• In current market conditions, lenders might seek to rely on material adverse effect (MAE) provisions typically incorporated in facility agreements. MAE provisions typically limit the lenders' commitment to provide finance and often allow them greater rights where there has been a material adverse effect on the business or financial or other condition or prospects of a borrower or security provider under a facility or their ability to perform their obligations under the finance documents. An MAE is also often a default under finance documents, with the usual consequences.
  • Most facility agreements will have market disruption and MAE provisions and, if they don't, banks will be seeking to ensure they are included in existing and future facility agreements.

Review Security Documents And Events Of Default

  • The security documents (such as fixed and floating charges, mortgages, guarantees and tripartite deeds) will list in detail all acts which will be held to be events of default (those events the lender can rely upon to call in the facilities and seek recovery under the securities, among other rights).
  • Ensure you have not potentially committed an event of default by reviewing closely the security documents.

Review Fees And Default Charges

Note potential fees and penalties for default as well as exit fees in the event of early repayment or refinance and ensure that such costs are factored into any refinance or payment decisions. Another key issue is to limit the timing of reviews of the facility and the ability of the lender to unilaterally change facility terms.

Maintain Communication With Lenders

  • A good relationship with your lender and your relationship manager is essential to ensure that issues can be resolved quickly and minimise potential escalation.
  • Review compliance with covenants to provide information to your lenders. Ensure that you have maintained full co-operation in supplying certifications, and documents and other requisite information (such as events which could materially affect either your business or the facility or changes to shareholders, or control of any corporate borrower or guarantor)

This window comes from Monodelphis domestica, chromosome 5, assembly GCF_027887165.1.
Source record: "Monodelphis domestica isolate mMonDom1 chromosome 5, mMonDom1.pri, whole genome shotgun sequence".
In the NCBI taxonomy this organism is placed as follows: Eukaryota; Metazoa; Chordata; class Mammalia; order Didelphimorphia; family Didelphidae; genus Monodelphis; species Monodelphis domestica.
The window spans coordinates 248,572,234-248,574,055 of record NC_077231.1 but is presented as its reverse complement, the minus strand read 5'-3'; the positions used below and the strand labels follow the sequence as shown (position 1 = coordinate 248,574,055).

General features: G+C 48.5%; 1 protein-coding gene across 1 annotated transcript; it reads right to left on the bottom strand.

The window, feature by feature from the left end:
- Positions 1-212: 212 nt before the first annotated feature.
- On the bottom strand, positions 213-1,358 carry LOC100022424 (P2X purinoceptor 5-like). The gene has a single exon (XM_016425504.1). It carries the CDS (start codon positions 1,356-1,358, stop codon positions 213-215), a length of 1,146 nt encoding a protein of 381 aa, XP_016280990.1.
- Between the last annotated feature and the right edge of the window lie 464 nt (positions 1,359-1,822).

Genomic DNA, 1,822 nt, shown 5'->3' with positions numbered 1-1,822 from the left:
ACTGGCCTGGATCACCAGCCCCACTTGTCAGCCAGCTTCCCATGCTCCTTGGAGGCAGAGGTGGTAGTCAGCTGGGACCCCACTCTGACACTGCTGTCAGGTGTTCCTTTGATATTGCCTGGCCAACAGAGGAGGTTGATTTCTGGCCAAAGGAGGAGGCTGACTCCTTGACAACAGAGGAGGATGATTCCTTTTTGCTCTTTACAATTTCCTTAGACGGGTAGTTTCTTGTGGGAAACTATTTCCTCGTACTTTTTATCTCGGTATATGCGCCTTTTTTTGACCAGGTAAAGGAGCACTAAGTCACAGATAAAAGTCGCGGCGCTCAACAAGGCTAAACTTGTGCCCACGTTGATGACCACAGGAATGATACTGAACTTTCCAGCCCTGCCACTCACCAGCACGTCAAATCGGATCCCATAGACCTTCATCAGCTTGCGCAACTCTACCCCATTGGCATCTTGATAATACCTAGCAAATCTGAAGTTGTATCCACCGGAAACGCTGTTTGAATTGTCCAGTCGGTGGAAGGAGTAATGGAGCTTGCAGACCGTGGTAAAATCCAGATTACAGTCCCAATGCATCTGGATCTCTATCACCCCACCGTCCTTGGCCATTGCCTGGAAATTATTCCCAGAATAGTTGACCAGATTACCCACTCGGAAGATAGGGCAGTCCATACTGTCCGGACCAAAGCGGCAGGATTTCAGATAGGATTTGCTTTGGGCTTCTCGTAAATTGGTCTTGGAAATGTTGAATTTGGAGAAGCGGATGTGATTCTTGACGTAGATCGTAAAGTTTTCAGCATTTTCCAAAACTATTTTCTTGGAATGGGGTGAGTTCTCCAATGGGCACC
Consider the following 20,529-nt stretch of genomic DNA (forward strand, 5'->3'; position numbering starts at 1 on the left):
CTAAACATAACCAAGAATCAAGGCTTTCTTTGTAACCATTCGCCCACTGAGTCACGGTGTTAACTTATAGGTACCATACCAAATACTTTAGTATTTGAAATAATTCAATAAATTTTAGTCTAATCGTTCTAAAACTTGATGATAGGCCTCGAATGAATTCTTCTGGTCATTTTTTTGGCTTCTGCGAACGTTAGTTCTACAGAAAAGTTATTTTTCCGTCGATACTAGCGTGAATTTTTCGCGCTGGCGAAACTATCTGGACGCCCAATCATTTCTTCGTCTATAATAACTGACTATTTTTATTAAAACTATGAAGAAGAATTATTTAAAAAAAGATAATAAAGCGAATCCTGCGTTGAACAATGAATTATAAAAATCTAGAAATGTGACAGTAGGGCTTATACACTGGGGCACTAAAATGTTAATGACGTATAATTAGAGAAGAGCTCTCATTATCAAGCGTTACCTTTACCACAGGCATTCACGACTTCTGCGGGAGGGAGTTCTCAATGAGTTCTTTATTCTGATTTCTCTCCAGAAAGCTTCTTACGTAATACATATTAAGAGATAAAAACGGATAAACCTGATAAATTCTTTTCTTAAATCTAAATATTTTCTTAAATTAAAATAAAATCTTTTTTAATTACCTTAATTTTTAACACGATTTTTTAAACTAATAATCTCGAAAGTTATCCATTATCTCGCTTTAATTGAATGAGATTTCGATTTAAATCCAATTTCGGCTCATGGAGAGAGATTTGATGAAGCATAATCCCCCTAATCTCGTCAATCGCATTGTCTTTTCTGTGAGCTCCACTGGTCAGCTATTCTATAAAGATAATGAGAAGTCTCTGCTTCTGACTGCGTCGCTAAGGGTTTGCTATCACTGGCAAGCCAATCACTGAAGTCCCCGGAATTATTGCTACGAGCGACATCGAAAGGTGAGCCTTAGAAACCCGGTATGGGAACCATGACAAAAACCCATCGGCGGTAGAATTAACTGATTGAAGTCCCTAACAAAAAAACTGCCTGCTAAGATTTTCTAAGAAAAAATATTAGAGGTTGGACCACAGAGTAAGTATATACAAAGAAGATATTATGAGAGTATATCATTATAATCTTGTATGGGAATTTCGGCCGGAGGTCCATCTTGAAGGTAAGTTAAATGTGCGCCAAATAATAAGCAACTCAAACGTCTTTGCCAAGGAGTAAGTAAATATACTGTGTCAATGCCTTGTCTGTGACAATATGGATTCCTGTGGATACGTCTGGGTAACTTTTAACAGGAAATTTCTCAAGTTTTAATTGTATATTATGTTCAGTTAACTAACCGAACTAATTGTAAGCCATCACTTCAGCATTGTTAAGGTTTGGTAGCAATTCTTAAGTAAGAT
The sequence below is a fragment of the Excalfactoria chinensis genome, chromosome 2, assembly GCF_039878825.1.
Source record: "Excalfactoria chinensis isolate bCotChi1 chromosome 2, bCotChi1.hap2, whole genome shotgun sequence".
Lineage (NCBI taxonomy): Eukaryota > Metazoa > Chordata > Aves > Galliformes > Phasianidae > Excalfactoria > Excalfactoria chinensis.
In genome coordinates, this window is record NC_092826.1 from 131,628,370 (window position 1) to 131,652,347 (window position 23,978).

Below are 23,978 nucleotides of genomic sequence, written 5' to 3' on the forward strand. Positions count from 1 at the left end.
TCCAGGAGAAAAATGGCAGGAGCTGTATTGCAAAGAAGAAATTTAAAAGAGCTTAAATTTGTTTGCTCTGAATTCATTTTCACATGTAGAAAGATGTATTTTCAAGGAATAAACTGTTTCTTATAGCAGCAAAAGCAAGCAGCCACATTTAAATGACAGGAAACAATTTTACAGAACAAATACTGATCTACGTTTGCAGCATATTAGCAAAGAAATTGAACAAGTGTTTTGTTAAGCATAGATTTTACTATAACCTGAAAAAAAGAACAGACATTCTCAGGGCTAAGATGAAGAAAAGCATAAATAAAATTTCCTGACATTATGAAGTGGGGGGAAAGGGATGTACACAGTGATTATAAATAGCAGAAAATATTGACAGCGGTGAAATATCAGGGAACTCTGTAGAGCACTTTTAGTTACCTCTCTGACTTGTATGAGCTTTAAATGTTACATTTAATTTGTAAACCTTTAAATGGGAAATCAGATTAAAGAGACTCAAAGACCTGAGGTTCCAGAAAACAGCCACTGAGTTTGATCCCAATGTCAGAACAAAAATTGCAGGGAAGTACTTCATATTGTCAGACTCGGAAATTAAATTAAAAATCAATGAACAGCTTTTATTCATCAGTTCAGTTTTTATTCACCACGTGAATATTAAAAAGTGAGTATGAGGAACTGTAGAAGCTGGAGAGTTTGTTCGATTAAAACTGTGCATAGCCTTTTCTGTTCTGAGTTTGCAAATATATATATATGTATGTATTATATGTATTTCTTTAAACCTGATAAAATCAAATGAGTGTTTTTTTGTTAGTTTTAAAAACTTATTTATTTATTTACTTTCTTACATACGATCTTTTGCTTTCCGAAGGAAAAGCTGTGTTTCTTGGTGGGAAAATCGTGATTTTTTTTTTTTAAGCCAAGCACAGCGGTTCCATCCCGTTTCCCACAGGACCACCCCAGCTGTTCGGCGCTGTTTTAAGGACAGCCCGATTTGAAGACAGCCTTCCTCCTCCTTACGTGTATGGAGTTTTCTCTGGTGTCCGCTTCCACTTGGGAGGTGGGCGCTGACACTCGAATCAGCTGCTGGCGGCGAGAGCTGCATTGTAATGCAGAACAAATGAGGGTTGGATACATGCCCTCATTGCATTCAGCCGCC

Director's Duties

  • Be aware that strict duties and obligations are imposed upon all directors of corporate borrowers. In particular, potentially serious consequences can flow if a company enters into further financial indebtedness when the company is unable to pay its debts / is technically insolvent.


  • When approaching a lender ensure that you have clear strategic plans for the business.
  • Be realistic about the asset values and earnings to ensure that they can support the level of debt proposed.
  • Expect tighter controls and increased security to be a requirement of funding. As the market tightens and loan capital becomes scarce, lenders may well require added comfort for their exposure. This may take the form of security such as company charges, mortgages over freehold or leasehold interests, guarantees and charges over cash deposits. For commercial and residential developments you can expect to be required to achieve higher presale commitments and closer scrutiny of any sale process.
  • Anticipate lower leverage and LVRs and higher rates and margins and factor these into any finance decision.
  • Anticipate that valuations of any assets including freehold may be more conservative as valuers and lenders adopt a more conservative approach.


If in doubt, it is far better to seek legal and financial advice early rather than risk a situation becoming critical.

Maddocks can provide full professional assistance in all aspects of banking and finance as well as restructuring and insolvency.

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The content of this article is intended to provide a general guide to the subject matter. Specialist advice should be sought about your specific circumstances.